Firearms Injury Prevention
Because children are curious by nature and will eagerly explore their environment, the safest thing to do is not keep a gun at home. Nearly all childhood unintentional shooting deaths occur in or around the home. Most of the shooting deaths involve guns that have been kept loaded and accessible to children.
1. Tell a grown-up if you find or see a gun.
Guns are dangerous and children should never touch guns or bullets. If a child ever sees bullets, a gun, or anything that looks like a gun, he or she should leave the area and tell a grown-up immediately.
2. Stay away from guns and bullets.
If there is a gun at home, it should be unloaded and locked away from the sight and reach of a child. Ammunition should be locked up and stored separately.
Know the Facts
In 1995, 170 children between the ages of 5 and 14 died from unintentional firearms injuries, principally during recreational activities or at home. Source: National Safety Council
Guns are a leading cause of injury and death to children. To protect our children, we childproof our homes to make sure that dangerous chemicals, prescription drugs, and sharp objects are locked away. And we tell our children that they should not talk to strangers or spend time with kids who are breaking the law or taking drugs. The same steps must be taken to keep children from handgun violence. Source: Center to Prevent Handgun Violence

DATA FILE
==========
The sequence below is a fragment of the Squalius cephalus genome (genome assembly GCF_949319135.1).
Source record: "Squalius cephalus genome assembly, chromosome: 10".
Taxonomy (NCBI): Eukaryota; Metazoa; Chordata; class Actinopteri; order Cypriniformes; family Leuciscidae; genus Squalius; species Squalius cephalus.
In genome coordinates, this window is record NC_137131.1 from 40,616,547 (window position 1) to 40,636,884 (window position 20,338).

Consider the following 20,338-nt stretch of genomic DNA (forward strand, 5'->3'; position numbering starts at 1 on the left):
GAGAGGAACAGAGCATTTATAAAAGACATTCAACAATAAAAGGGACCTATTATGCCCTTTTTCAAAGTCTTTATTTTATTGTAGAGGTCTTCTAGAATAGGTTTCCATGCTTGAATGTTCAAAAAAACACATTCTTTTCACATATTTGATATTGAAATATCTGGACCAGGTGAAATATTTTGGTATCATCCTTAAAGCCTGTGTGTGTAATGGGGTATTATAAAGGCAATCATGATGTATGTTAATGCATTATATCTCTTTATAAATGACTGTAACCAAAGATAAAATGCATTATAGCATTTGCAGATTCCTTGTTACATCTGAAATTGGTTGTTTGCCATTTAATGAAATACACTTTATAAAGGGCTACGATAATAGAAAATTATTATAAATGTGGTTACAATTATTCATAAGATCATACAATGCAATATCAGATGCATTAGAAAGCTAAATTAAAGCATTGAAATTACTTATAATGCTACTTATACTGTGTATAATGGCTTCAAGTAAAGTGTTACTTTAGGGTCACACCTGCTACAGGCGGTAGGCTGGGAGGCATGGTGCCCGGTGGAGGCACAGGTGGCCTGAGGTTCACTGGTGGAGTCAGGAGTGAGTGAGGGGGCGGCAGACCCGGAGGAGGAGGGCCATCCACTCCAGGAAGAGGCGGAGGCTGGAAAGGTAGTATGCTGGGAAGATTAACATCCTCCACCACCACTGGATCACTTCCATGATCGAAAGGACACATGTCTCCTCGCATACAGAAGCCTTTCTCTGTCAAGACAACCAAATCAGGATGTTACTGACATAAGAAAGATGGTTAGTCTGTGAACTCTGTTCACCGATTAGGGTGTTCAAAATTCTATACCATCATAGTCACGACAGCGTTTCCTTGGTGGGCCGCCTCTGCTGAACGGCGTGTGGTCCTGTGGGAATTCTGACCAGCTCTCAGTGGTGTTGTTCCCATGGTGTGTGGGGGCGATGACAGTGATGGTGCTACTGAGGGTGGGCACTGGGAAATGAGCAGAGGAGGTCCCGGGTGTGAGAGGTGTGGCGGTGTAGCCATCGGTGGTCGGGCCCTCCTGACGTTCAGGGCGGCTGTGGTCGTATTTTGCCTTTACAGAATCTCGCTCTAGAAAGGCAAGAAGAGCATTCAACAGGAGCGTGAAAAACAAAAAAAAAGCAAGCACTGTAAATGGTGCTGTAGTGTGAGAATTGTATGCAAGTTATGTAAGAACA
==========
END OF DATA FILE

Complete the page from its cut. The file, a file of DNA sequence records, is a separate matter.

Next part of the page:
There are an estimated 200 million firearms in U.S. homes, including 60 million handguns. Nearly half of U.S. homes have some type of firearm and one in four has a handgun. Unrealistic perceptions of children’s capabilities and behavior tendencies with regards to guns are common, such as misunderstanding a child’s ability to gain access to and fire a gun, distinguish between real and toy guns, make good judgements about handling a gun, and consistently follow the rules about gun safety. Source: National SAFE KIDS Campaign
55 SW Ash Street, Portland, OR 97204